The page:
Better Know a Musical: Bye Bye Birdie


Bye Bye Birdie, the terminally-square musical of the ’60s, is having something of a moment here in 2009. This week, Mad Men repurposed Ann-Margret’s shrill opening sequence from the film version. That comes on the heels of Gina Gershon singling out a scene in the upcoming Broadway revival, in which she will star along with John Stamos, as “too gang-rape-y” yesterday. Wow, a Mad Men-approved, gang-rape-y good time! Sounds good, right? Well, don’t get too excited, because Bye Bye Birdie is actually one of the corniest musicals of all time. We have this on good authority, having acted in it in 9th grade (we played Reporter #1).

Conrad Birdie is the Birdie referred to in the play’s title. He’s basically Elvis, or for those too old to understand that reference point, an old-timey Zac Efron. So Conrad Birdie, teen idol, is drafted into the army, and his long-suffering agent Albert plans one last publicity stunt before his send-off. Conrad’s last rite will be a kiss with wholesome everygirl Kim McAfee of Sweet Apple, Ohio. This turns into a big mess, and Albert is already in a mess with his girlfriend who just wanted him to be an English teacher, goshdarnit, and therein lies the play’s central conflict.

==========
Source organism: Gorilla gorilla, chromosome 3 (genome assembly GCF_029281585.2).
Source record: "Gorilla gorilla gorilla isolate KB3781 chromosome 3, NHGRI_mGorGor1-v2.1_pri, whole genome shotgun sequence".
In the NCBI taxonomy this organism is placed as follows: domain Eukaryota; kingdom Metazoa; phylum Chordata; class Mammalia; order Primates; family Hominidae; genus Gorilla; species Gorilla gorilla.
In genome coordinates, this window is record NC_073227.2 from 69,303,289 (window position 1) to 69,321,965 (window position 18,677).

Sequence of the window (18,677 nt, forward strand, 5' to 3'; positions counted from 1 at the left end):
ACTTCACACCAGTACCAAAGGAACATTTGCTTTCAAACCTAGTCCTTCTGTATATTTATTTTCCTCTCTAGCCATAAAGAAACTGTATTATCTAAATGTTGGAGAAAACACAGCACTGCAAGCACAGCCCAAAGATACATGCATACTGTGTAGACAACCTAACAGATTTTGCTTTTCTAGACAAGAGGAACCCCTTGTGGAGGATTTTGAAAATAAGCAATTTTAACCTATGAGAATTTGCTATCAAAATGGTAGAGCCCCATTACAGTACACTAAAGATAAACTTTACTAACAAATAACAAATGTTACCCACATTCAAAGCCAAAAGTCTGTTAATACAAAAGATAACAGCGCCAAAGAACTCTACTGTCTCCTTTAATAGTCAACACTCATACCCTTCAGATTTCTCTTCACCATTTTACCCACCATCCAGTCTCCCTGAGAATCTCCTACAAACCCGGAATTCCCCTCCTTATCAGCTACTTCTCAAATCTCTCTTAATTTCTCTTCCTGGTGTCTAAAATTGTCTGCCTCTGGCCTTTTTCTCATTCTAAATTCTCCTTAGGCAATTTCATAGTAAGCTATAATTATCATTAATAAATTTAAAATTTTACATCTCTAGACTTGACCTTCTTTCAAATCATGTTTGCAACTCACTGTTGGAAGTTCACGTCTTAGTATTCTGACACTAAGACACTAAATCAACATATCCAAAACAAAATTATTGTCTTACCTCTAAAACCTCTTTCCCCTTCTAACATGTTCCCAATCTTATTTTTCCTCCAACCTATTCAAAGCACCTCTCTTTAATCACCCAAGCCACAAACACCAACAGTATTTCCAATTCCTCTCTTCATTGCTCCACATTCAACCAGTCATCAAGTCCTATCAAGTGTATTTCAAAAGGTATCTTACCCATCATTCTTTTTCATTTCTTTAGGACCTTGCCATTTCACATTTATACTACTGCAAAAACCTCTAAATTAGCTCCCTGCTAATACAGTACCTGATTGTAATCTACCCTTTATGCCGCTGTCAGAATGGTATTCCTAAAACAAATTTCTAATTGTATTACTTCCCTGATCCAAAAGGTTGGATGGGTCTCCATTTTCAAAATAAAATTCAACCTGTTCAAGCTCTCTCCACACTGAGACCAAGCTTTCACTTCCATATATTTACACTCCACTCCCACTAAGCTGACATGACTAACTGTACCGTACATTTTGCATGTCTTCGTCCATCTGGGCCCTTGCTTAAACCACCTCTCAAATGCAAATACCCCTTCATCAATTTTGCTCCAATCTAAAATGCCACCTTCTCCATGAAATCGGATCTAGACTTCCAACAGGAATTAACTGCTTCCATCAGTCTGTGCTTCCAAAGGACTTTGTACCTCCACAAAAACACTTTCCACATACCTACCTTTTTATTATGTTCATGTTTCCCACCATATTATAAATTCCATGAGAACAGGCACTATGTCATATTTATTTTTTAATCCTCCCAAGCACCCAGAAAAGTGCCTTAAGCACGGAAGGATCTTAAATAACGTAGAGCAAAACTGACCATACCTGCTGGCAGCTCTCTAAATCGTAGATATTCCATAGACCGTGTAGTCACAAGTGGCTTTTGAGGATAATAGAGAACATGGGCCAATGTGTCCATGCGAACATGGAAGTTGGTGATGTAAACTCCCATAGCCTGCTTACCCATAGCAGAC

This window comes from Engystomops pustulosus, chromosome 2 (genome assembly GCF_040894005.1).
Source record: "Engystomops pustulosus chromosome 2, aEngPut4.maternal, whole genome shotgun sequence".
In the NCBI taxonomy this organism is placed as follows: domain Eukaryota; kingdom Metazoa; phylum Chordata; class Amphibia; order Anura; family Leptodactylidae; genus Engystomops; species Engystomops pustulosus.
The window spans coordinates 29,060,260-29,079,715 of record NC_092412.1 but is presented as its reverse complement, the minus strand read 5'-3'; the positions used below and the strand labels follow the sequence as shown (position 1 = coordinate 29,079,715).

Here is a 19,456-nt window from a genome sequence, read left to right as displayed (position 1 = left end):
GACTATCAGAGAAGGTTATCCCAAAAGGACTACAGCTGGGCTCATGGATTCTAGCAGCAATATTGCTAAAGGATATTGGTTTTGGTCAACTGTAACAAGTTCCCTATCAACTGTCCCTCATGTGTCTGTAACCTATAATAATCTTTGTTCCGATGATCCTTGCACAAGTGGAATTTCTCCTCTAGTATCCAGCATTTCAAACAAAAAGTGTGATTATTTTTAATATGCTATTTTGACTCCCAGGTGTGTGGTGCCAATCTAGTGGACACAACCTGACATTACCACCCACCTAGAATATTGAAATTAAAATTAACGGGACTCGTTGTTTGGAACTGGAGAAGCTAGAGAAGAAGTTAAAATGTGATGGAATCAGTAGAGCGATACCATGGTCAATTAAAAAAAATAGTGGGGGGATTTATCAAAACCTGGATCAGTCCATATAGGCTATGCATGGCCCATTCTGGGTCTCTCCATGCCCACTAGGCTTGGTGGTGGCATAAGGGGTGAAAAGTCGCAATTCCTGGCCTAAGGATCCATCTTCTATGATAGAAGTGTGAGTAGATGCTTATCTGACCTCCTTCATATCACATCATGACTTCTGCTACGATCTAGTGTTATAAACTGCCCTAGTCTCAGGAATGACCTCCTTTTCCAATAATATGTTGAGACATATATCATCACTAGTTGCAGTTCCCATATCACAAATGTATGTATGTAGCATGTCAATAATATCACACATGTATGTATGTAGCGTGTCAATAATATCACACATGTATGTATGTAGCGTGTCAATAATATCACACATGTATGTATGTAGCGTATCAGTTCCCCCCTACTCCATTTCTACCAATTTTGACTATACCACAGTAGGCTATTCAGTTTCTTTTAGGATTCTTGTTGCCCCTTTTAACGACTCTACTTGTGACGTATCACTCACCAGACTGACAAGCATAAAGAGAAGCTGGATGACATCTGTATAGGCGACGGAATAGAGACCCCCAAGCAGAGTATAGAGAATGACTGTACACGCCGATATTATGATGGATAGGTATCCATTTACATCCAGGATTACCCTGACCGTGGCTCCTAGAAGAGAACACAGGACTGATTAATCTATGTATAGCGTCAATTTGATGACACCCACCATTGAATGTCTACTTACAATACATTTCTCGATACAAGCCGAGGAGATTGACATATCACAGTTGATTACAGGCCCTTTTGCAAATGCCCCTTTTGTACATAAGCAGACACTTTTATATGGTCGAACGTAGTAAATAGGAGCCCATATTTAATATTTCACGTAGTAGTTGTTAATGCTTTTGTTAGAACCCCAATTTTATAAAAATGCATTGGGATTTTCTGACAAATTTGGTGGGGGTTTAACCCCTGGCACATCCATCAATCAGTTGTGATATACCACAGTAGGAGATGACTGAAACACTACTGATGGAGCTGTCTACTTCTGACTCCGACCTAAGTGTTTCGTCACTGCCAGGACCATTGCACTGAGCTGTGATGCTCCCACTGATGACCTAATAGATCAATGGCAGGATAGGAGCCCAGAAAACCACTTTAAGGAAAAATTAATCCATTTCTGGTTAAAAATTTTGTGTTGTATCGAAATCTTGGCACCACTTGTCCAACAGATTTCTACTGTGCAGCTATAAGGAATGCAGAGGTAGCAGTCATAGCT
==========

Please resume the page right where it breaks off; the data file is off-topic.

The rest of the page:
There are a lot of corny songs, namely “Put On a Happy Face,” “Kids!” (chorus: “What’s the matter with kids today?”) and “A Lot of Livin’ To Do,” the last of which we remember dancing to on stage while wearing capris. Ack. All of this goes to say that Bye Bye Birdie doesn’t contain winking references to the ’60s the way Mad Men does. It was written in the late ’50s and includes a song with the lyrics “did she really get pinned?” without a trace of irony.

However, underneath the High School Musical-y ness of the play, it’s actually kind of good. Mainly, we’re talking about the relationship and songs between Rosie and Albert (Gershon and Stamos). “Baby, Talk to Me” is a barbershop quartet-style hymn of sadness that we will always love. “An English Teacher” predates Avenue Q‘s “What do you do with a B.A. in English?” lyric by a couple decades, proving that English major angst has long spun musical gold. So, while we never want to have to watch Ann-Margret’s heaving bosom again, we remain stealth Bye Bye Birdie apologists. Because, really, it was sooo much better than our junior year class play, The Pajama Game.